Secondly, the basic example of an HTML document lacks a <!DOCTYPE> line, which needs to be included for browsers to know which version of HTML you’re coding in.

      The <b> and <i> tags for bold and italic are obsolete. The “align” attribute is also obsolete. CSS needs to be used for alignment (interestingly CSS was not mentioned once in this article).

      There are also serious formatting errors in the article which arise from the browser executing the HTML tags, rather than displaying them as is.

      If you want to learn VALID coding in HTML, I write about this on my blog, and please ProBlogger take this terrible article off your site.

  2. Perry says:

    Great post! HTML and CSS are too often copy and pasted to websites these days but knowing the basic mechanics will make it ten times easier to maintain a site. W3 schools is a great website to learn how to code and web develop!

  3. Emily says:

    Thanks so much for this! I’m just getting started with my first WP blog and it’s come at a perfect time. I was freaked out about learning html having ZERO experience with it. You’ve made this so easy to understand, I feel so much more comfortable with what I’m heading into now :-) Btw, do you have a quick reference list of html codes for starters like myself? How do you go about remembering all them?

  4. Martin says:

    There are a few tags (text alignment) that aren’t showing up in the post. Also, in the text, you say the italics tags are <em>, but the example shows them (correctly) as <i>

    • Ross Lampert says:

      Alas, these aren’t the only examples of missing text or two slightly different tags being mentioned as if they were the same. See also the text above the first (The Main Title Page) illustration for missing code and the mistaken pairing of and . Also, minor point, Republicans below that example, not Republics.

      Matthew: please give the post a good scrub, correct what’s missing or potentially confusing, and repost. The intent of the post is great; the execution, not quite.

      • Ross Lampert says:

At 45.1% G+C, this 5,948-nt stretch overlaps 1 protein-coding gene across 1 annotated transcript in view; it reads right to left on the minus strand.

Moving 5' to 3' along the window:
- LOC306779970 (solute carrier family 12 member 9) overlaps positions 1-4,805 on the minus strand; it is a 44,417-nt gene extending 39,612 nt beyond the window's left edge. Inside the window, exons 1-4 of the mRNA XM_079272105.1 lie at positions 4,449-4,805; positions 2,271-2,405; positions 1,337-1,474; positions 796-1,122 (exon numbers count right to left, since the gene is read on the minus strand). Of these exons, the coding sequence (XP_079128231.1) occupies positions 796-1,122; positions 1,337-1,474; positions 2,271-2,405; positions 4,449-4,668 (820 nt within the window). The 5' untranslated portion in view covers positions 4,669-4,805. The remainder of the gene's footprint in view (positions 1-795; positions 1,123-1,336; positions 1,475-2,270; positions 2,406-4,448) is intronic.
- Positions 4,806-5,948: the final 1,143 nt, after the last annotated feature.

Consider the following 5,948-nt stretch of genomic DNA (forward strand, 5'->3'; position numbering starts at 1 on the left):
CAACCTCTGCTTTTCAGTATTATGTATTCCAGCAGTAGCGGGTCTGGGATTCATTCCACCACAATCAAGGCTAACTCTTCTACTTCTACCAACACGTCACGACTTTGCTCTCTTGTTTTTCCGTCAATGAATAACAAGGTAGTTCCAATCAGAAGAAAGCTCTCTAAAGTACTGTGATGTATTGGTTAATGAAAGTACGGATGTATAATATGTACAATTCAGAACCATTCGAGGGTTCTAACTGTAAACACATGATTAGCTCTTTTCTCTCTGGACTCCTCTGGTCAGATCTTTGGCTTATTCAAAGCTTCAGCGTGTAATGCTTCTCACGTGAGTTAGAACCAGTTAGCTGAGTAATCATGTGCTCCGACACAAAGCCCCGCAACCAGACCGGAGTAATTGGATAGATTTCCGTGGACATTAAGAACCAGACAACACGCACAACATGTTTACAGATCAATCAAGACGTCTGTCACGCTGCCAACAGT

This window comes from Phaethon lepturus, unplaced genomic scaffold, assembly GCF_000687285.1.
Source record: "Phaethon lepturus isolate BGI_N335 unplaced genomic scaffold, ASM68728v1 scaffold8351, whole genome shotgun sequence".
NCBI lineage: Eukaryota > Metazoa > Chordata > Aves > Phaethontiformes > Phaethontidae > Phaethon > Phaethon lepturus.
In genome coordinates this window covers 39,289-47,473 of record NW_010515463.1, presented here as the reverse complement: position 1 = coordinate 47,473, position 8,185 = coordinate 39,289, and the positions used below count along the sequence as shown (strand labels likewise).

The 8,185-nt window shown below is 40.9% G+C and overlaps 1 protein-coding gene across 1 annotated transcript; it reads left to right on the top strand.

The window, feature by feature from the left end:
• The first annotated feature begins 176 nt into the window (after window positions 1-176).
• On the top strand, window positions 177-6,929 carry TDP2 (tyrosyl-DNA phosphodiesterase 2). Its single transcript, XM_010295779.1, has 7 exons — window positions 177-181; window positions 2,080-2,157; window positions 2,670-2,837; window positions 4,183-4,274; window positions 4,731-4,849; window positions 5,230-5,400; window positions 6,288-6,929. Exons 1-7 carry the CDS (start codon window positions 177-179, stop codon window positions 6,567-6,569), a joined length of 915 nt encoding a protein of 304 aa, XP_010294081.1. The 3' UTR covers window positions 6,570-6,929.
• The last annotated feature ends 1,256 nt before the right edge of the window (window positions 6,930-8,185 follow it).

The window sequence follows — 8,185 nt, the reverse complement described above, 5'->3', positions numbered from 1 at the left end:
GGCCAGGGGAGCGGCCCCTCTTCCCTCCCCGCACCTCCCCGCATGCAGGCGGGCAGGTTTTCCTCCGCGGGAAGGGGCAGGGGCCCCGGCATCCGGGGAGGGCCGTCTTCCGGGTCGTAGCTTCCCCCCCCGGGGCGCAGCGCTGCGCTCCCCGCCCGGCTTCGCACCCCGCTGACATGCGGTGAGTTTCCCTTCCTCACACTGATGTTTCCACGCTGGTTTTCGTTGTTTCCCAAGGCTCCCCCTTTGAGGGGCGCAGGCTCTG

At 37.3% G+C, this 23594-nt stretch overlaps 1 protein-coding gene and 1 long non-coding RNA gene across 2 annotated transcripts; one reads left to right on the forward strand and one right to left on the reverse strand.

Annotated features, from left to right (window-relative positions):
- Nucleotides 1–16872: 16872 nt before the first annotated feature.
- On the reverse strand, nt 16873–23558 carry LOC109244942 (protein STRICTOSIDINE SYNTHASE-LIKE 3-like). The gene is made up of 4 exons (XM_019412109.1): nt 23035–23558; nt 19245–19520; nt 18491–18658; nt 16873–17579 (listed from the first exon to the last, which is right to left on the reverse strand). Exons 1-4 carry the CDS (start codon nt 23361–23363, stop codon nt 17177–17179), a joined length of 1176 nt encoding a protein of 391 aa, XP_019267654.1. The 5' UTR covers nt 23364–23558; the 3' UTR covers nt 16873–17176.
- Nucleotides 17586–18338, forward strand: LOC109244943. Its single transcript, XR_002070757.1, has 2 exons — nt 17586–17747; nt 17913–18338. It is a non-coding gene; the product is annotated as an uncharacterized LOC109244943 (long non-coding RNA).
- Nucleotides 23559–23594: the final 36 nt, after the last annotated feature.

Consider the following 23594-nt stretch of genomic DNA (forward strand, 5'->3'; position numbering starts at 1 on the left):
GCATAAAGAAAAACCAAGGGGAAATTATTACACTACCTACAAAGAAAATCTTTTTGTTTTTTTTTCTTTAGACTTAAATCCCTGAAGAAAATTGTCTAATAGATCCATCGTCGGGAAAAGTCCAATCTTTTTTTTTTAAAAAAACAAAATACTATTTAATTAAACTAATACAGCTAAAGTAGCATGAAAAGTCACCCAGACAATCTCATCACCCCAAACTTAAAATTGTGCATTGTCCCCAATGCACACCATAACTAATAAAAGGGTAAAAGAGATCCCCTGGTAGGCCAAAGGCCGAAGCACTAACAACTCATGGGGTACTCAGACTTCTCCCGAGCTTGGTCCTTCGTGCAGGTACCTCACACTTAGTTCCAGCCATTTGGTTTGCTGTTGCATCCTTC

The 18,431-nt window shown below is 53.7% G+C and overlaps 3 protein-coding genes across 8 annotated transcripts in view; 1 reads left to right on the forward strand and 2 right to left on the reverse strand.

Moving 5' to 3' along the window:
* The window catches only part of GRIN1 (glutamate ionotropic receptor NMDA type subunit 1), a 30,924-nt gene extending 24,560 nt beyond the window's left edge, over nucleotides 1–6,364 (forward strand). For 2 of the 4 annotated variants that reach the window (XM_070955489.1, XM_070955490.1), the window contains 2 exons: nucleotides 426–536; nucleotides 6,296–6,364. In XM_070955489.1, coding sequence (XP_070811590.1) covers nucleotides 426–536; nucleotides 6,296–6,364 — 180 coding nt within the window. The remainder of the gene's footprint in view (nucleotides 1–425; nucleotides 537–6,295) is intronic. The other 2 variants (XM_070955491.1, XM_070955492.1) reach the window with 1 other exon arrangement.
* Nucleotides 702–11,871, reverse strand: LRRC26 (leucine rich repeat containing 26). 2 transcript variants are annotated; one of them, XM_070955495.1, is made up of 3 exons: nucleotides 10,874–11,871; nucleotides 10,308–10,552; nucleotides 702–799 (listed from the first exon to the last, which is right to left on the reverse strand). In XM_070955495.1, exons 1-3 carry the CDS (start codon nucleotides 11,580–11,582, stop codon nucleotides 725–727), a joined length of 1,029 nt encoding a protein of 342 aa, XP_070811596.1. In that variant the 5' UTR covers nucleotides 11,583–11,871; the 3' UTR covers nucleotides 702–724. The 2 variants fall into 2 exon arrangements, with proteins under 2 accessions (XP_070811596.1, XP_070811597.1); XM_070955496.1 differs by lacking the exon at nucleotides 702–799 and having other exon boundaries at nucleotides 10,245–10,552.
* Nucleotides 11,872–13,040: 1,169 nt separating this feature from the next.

Well, that didn’t come out quite right, either. Let me fix that: …mistaken pairing of the “strong” and “b” tags. Also, minor point, Republicans below that example, not Republics.

        The rest of the post should NOT be boldfaced. Sorry. :-(

        • Hi Ross,

          thanks for pulling me up on my oversights there. I’ll have a chat with the good folks at Problogger and see about getting the details updated.

          Matt

  5. Gen says:

    I’d like to get the same format as your example above for the quote, but a blockquote doesn’t give that effect. Am I missing something

    Please expand on your answer to Q1. What have you tried?
    What’s keeping you from getting results?

    This code doesn’t produce the style example above.

    • Gen,

      some apologies – that was some extra styling for the effect of the article, so that it really stood out. It was done with CSS.

      Matt

    • Ben Troy says:

      you can search for the phrase on how to implement the css for blockquote, there are many styles to choose . Add it to the Appearance and Edit File .

  6. Ben Troy says:

    Very detailed and useful for new blogger and SEOer. These are must steps to learn before advanced Onpage optimization technique .

  7. Malhar says:

    Agree, it’s always good to have a basic knowledge of HTML when you’re working on the web. Helps to correct many mistakes.

    Thanks for sharing!

  8. Rick says:

    Thanks for the article and agree it would benefits all bloggers to learn some basic HTML. I have one question that relates to the h1 tag and SEO. Can I assume for a post to be semantically correct it should contain only one h1 tag? If the post title is formatted for h1, shouldn’t all other headlines, sections and sub-sections be h2, h3, and smaller?

  9. James Hannan says:

    Thanks, To be honest I always feel that i should learn html, css at least basic. But never get proper time. And I am planning to get those into my head soon. i enjoyed your post.

  10. Aaron says:

    Thanks for the informative post. I’m just getting the hang of wordpress (after migrating from weebly) – it’s nice to see someone explain this stuff in simply, plain old english.

  11. Stephen says:

    I think it’s quite important to have at least a basic understanding of HTML, especially with regards to headers, lists, bold and the other elements you’ve covered here. The Visual Editor in WordPress can sometimes leave snippets of code after editing, and you often don’t know unless you switch to the HTML editor. Understanding HTML will assist in such situations and help keep the code clean and the page correctly formatted.

    Great post.

  12. Mi Muba says:

    Though most of this info is available on hundreds of website but the way you taught the reader is amazing never felt anywhere repetition or boredom. Thanks for sharing in a unique way I mean giving us old wine in a new bottle

  13. Thanks for the concise explanation. I still hope I never have to write my own code/tags, but it’s nice to know how it works.

  14. EricaVain says:

    Def must know in blogging… Newbies Get Familiar!!!

  15. Kiran says:

    It’s great to see a back to basics tutorial. I’m a novice at HTML so it’s great to find a simple easy to understand article about it.

  16. Tiff says: